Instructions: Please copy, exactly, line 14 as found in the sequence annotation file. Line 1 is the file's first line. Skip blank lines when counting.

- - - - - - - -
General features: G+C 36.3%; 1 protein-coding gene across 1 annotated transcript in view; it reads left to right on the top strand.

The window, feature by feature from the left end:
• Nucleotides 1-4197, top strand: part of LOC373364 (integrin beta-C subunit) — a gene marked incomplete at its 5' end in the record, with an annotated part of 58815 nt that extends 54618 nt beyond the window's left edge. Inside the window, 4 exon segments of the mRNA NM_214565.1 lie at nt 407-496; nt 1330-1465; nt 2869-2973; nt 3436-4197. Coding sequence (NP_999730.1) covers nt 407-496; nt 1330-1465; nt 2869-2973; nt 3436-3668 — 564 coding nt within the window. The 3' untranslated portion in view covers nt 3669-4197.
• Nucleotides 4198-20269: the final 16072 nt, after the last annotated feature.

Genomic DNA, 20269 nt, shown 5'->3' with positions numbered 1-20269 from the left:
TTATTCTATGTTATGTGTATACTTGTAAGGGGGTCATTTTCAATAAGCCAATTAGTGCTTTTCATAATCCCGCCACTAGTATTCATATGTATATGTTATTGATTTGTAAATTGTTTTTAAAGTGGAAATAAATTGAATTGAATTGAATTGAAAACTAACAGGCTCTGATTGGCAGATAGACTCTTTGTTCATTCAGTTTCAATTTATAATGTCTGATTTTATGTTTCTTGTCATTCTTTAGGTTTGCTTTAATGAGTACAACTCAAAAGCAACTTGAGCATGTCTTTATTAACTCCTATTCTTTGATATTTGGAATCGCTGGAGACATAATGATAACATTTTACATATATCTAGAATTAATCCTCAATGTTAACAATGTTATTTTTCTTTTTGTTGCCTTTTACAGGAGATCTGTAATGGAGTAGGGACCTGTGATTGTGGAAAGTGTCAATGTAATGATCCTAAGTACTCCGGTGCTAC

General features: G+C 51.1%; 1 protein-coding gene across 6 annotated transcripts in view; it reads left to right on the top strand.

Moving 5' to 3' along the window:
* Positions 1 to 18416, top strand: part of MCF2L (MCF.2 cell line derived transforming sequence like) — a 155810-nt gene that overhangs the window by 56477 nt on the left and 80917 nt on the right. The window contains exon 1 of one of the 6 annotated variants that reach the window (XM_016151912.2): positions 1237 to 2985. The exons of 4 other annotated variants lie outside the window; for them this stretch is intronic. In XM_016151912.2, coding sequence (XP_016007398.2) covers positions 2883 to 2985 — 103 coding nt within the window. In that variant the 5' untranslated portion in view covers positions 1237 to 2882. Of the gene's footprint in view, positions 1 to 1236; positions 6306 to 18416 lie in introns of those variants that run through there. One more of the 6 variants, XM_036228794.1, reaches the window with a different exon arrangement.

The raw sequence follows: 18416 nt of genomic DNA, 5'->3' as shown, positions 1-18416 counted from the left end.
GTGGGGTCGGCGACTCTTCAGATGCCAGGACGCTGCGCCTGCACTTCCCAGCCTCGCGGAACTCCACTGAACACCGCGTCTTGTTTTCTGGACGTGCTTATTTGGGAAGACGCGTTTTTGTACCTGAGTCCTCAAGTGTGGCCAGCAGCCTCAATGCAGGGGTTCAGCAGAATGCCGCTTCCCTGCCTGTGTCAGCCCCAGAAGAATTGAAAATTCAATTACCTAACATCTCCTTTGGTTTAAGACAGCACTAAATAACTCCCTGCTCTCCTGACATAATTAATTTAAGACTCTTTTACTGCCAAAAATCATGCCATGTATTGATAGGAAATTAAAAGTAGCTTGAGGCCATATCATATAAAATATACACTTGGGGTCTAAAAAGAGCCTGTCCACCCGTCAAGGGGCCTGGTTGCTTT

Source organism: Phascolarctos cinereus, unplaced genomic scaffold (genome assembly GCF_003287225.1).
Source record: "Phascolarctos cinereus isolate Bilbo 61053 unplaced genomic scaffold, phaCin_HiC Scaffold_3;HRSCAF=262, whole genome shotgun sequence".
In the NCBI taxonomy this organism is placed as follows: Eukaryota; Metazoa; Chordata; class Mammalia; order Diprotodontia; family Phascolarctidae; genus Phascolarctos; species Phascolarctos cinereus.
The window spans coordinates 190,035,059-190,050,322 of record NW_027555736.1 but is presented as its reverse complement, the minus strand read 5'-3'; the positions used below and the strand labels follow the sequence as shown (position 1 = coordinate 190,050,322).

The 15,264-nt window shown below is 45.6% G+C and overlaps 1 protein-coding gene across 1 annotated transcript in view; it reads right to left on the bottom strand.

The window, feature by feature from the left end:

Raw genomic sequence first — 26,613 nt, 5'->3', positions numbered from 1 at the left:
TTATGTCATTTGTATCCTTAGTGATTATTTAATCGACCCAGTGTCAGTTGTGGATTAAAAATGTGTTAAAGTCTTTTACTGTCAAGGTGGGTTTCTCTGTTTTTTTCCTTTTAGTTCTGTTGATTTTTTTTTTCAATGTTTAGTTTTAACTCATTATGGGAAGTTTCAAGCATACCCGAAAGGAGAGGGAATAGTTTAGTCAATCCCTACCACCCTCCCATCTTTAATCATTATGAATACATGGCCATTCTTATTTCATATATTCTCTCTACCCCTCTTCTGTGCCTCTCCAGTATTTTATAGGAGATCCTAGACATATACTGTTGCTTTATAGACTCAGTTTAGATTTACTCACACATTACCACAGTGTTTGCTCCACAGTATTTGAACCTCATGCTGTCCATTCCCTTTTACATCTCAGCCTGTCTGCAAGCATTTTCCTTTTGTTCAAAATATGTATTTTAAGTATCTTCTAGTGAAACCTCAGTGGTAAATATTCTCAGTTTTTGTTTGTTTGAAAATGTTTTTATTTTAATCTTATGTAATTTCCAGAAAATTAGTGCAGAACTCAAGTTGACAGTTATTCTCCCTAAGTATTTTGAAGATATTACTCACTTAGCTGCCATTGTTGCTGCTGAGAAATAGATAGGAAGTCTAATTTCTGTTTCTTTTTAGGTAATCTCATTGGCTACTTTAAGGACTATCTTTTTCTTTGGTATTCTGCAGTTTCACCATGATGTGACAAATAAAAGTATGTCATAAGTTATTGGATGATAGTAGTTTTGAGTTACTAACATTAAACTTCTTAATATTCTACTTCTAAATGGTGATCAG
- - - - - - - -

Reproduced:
In the NCBI taxonomy this organism is placed as follows: Eukaryota; Metazoa; Chordata; class Mammalia; order Diprotodontia; family Phascolarctidae; genus Phascolarctos; species Phascolarctos cinereus.